And finally (at [400]):

The plaintiff has proven, on the balance of probabilities, a breach of duty, with respect to escape, by the failure to sufficiently take those precautions against the risk of harm, namely, in the following areas: prepare and implement a fire management plan; create and maintain an effective firebreak; consolidate deposited waste into appropriate areas and remove fuel to prevent dangerous build ups.


Even so the plaintiff lost as she did not establish that, on the balance of probabilities, taking those precautions would have prevented the fire spreading.  At [403]:

All three experts agree that the main cause of the spread of the fire were the prevailing weather conditions.

And (at [409], [411]):

… the evidence in the case rises no higher than that, some actions, steps or precautions which might have been taken would have influenced the risk of fire spread… The highest the opinion of the experts reached as to the spread of the fire … was that “the slowing effect of the other measures might have bought sufficient time for the fire fighters to successfully intervene”. It follows, as the defendant submitted, that persons eminent in the field in considering the questions as to ignition and spread of fire, were not prepared to express an opinion that it was more likely than not that the measures would have slowed the fire to such an extent as to provide sufficient time for fire fighters to successfully intervene.

The reference to ‘more likely than not’ is a reference to the plaintiff’s burden of proof.  The plaintiff has to prove, on the balance of probabilities, that is that it is more likely than not, that if the precautions had been taken it would have made a difference. She could not and so the claim both in negligence and nuisance failed.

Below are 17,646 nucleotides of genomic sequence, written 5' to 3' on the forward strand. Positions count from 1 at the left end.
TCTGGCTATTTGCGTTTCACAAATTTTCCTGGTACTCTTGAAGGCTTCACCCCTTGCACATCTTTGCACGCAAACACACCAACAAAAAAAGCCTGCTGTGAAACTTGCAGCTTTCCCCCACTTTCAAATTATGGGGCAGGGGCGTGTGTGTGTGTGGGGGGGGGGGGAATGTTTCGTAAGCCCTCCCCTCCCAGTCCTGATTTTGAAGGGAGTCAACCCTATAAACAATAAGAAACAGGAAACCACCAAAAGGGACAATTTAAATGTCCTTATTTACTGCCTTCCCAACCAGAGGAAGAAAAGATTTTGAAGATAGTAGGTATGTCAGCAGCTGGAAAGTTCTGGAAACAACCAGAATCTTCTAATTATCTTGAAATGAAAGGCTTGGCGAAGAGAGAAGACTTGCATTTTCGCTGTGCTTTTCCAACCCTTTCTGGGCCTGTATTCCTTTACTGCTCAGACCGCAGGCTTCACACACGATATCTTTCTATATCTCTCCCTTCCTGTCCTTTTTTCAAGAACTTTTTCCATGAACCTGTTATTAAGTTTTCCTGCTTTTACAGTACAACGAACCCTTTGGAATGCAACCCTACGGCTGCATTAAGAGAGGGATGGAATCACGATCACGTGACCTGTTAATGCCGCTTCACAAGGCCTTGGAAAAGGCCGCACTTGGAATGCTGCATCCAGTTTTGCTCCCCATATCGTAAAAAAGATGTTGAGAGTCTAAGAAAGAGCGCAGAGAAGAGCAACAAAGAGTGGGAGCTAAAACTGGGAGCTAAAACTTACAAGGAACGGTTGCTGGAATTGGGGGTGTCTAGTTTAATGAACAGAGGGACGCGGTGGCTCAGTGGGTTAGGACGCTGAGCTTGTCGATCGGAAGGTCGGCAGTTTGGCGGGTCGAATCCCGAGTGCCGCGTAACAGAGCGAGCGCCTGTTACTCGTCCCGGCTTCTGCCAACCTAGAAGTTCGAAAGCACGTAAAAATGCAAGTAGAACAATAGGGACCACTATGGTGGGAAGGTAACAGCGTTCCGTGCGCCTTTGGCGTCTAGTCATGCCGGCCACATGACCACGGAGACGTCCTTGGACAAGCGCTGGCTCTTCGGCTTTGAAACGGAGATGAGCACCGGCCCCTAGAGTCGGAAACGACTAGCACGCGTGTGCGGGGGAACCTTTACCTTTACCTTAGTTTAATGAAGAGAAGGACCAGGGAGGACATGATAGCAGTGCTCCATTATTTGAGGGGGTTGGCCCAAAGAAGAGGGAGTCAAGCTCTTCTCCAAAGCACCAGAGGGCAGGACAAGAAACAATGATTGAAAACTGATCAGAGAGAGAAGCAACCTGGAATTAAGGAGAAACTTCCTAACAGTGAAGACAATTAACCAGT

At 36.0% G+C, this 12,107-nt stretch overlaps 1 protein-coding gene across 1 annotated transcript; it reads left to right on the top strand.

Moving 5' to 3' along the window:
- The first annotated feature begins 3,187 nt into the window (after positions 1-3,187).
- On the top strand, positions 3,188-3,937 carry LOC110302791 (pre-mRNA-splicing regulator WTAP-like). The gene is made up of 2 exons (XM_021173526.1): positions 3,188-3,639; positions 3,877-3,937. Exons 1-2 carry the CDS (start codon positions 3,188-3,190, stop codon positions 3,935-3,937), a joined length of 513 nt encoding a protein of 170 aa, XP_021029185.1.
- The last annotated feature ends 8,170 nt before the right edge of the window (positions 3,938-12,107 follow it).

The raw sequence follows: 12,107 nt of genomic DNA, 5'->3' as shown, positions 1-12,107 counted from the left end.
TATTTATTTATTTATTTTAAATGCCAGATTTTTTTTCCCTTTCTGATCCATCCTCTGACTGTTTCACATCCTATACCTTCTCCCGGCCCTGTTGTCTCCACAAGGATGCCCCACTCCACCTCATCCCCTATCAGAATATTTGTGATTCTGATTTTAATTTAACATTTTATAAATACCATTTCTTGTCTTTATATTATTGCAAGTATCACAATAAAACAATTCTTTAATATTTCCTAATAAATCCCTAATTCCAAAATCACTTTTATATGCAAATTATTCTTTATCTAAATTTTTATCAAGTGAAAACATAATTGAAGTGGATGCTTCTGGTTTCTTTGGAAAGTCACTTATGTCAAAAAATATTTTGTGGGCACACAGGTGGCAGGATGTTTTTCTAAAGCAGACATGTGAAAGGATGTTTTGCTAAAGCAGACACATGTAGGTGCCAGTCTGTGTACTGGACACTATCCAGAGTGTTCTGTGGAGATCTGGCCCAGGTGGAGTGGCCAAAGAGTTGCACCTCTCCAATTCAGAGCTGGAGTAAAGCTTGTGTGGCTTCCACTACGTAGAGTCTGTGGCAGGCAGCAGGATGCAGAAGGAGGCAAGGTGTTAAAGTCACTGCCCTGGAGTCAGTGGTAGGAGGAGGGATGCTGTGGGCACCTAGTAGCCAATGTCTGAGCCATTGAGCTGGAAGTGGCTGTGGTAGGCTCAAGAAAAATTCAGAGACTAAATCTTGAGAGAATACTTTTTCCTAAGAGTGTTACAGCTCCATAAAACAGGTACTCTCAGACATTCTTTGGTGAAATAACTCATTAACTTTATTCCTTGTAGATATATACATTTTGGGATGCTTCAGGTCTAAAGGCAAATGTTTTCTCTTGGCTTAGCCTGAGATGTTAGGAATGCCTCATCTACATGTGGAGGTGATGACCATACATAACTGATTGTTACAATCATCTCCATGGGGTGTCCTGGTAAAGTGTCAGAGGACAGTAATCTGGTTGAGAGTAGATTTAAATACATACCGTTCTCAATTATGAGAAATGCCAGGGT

Where does that leave ‘own the fuel, own the fire’?

On one view this decision may seem a counterpoint to the argument in Eburn and Cary.  In that paper we said (at p. 1003) “… so far, there is no legal precedent to say that if you own the fuel that carries a fire from one property to another, then you own or are responsible for the damage done to your neighbour.”  This case does not say that either, given there was no liability, but it does say there was a duty to manage the fuel load.

Having said that I don’t think this case does affect our arguments or our conclusions.  First in our paper we didn’t argue that there could be no liability for failing to manage fuel loads, we argued that such a case would be much more complex and hard to establish.  Again at p. 1003 we said:

On the spectrum for establishing liability, it can be predicted that liability for the spread of a fire that is deliberately started as a prescribed burn will be an almost certainty. Liability for doing nothing while a fuel load naturally accumulates will be, at best, ‘arguable’. For a gambler, doing nothing is legally safer. Liability for failing to reduce fuel loads, and so possibly contributing to fire spreading from one property to another, is theoretically possible, but so far unheard of and would be difficult to establish.

Had this fire escaped from a hazard reduction burn, the plaintiff would have had a much stronger case (recognising that as a public authority, the council would have had defences that a private citizen does not so even that can’t be asserted with confidence).  As we noted the claim here was possible but it was impossible to establish so our proposition remains true, the risk to the council was probably less by not controlling the natural fuels by hazard reduction burn.  They could have used chemical or mechanical means as that could be done without risk to council and would have reduced the risk to others but our paper was comparing the risk from conducting a hazard reduction burn with doing nothing.  I think this case confirms that the legal risk of doing nothing is still less than lighting a hazard reduction burn, though one might say the legal risk of doing nothing has just gone up a bit.

Second our paper was comparing ‘Liability for failing to treat a fuel load that has been allowed to naturally accumulate …’ with liability for starting a hazard reduction burn that escapes.  Whilst the grass and trees at the tip accumulated naturally, there was other fuel there too.   His Honour said (at [175]):

… the operation of a Tip was a dangerous activity. There was a risk that the escape of the fire would damage her property and that risk was reasonably foreseeable: Burnie Port Authority v Gerard [sic] Jones Pty Ltd (1994) 179 CLR 520 at 530-531 and 556-557.

At [294]-[295] he said:

… whatever the social utility of rubbish tips, they constitute, on the evidence, an unnatural and dangerous use of land and it is thereby incumbent on the operators to take the necessary precautions in relation to each of them… As Lord Macmillan said in Glasgow Corporation v Muir [1943] AC 448, “[t]hose who engage in operations inherently dangerous must take precautions which are not required of person engaged in the ordinary routine of daily life” (at 456).